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NSAIDS & How they Damage the Body

17th June 2018 by Neil Meekings

We are often mislead by complicatedmedical terminology that can literally turn us off from investigating things a little further. Take for instance the reasoning by which the medical fraternity looks upon things like osteoarthritis also known as degenerative joint disease. This name is actually very misleading;

The words do not accurately describe the pathophysiology of the condition. The term osteoarthritis literally means inflammation of a bony joint but the most common clinical presentation of the condition is one of articular cartilage breakdown without joint swelling, heat, or any other markers of inflammation. The more appropriate term for osteoarthrosis or degenerative joint disease is understood as a non-inflammatory degenerative process. The notion of treating a non-inflammatory condition with an anti-inflammatory medication is bound to have body wide long-term detrimental effects.

So what they are saying here is that we actually have degeneration but we will call it inflammation and apply an anti inflammatory that literally prevents cartilage production in order to decrease pain levels. But your joints are going to be worse!!! and much more besides.

Isn't this thinking just unbelievably ignorant?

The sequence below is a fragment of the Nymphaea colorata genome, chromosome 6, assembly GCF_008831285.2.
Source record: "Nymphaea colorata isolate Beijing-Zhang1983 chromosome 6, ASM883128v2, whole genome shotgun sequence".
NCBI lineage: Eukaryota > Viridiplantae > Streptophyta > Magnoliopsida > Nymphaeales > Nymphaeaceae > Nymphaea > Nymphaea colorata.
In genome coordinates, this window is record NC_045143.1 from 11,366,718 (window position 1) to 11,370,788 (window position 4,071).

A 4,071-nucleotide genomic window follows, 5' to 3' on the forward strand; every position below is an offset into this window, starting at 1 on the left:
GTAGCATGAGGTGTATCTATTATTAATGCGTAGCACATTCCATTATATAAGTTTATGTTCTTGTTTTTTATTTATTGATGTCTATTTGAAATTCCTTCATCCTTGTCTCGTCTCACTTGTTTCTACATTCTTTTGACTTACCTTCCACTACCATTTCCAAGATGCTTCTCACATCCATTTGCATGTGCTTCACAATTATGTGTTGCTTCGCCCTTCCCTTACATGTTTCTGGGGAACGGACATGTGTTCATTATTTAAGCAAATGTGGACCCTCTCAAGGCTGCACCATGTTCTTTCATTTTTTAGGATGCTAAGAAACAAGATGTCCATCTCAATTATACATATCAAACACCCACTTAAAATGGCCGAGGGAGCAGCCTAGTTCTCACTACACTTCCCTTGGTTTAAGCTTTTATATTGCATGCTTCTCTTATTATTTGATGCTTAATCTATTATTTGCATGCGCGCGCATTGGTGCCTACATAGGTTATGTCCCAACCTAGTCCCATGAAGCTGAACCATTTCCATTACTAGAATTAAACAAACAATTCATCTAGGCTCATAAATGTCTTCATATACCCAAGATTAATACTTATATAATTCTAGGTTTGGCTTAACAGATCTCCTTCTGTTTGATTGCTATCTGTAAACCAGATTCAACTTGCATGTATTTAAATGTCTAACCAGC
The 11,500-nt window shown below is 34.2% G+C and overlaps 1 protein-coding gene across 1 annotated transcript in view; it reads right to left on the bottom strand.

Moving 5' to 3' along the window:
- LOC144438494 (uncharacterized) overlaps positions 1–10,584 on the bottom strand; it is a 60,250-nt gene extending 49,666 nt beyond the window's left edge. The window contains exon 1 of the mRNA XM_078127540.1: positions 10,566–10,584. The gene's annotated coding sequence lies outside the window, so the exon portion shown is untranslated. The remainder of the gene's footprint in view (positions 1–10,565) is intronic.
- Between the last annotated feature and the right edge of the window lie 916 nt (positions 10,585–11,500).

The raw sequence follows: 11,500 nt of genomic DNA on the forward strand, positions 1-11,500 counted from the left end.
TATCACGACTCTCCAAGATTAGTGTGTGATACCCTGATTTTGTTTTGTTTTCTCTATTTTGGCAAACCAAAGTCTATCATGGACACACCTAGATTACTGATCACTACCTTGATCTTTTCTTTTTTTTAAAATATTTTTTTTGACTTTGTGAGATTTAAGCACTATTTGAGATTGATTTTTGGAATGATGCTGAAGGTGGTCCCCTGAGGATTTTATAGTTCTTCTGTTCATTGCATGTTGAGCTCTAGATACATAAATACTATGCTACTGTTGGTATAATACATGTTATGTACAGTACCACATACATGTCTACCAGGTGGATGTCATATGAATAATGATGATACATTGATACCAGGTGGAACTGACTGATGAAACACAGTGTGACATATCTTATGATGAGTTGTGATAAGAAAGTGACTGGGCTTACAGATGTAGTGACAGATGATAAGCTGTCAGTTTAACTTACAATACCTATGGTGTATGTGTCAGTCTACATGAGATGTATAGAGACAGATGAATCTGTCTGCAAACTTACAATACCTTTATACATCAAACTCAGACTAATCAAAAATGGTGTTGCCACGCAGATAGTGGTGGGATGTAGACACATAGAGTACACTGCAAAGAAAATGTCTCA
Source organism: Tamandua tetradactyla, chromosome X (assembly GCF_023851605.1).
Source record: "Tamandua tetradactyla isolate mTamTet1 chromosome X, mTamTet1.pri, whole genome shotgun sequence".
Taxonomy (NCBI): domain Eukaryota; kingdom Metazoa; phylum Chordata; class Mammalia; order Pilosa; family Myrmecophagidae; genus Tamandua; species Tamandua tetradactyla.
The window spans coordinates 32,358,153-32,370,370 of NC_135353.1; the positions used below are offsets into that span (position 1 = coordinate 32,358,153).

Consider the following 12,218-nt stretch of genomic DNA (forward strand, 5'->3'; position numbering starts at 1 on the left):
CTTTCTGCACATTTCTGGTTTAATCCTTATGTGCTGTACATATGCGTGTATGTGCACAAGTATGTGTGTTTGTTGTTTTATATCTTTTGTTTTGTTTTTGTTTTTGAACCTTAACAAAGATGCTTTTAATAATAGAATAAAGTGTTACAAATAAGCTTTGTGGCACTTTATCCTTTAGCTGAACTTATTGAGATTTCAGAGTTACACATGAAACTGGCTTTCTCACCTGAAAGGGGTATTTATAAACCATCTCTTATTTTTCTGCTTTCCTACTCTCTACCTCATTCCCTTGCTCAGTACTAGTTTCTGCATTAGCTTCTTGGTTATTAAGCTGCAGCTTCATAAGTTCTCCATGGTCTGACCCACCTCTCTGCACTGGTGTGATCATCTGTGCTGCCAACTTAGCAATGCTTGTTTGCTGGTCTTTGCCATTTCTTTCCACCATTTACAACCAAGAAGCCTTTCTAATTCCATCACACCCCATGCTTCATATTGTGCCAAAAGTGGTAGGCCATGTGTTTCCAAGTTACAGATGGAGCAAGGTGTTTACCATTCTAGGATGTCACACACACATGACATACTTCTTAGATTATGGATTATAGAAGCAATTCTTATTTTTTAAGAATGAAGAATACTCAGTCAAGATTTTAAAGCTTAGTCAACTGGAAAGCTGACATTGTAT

It also important to remember pain has a physiologic function: if a joint produces pain when it is used, it is a signal for the body to use that joint less or else the structure eliciting the pain will be further damaged. Taking medications can give you the feeling that things are better so then you begin to load that joint and create even more turmoil and degeneration.

One study focused on a group of patients with hip osteoarthritis who needed to have a joint replacement in the not-too-distant future. They were randomly prescribed an NSAID, aspirin-like drug, or acetaminophen. Over the next months, the patients were asked about their joint pain, and radiographs of their hips were taken. The patients given the NSAID had more progression of their hip radiographs and needed to have joint replacements performed in half the time as the group given acetaminophen. The authors speculated why this occurred. They noted that the NSAID might have prevented normal cartilage turnover and repair, and accelerated the joint degeneration; or, more likely, the potent medication decreased joint pain and those subjects were therefore more active. This has led to the suggestion that potent NSAIDs can lead to “analgesic joint,” which can develop when pain is relieved by the NSAID, thus increasing the joint use and subsequent load on the joint, causing accelerated joint degeneration and ultimate need for joint replacement, especially if the excessive joint load continues.

There are many studies directing us to all kinds of body wide complications from taking NSAIDS, just do a google search and educate yourself. 

Yes we know the problem is painful and sore but there are other ways to fix it and repair very well, but you have to treat the body with the respect that it deserves. Our bodies are a highly super intelligent system that will given the right circumstances regenerate and repair itself.

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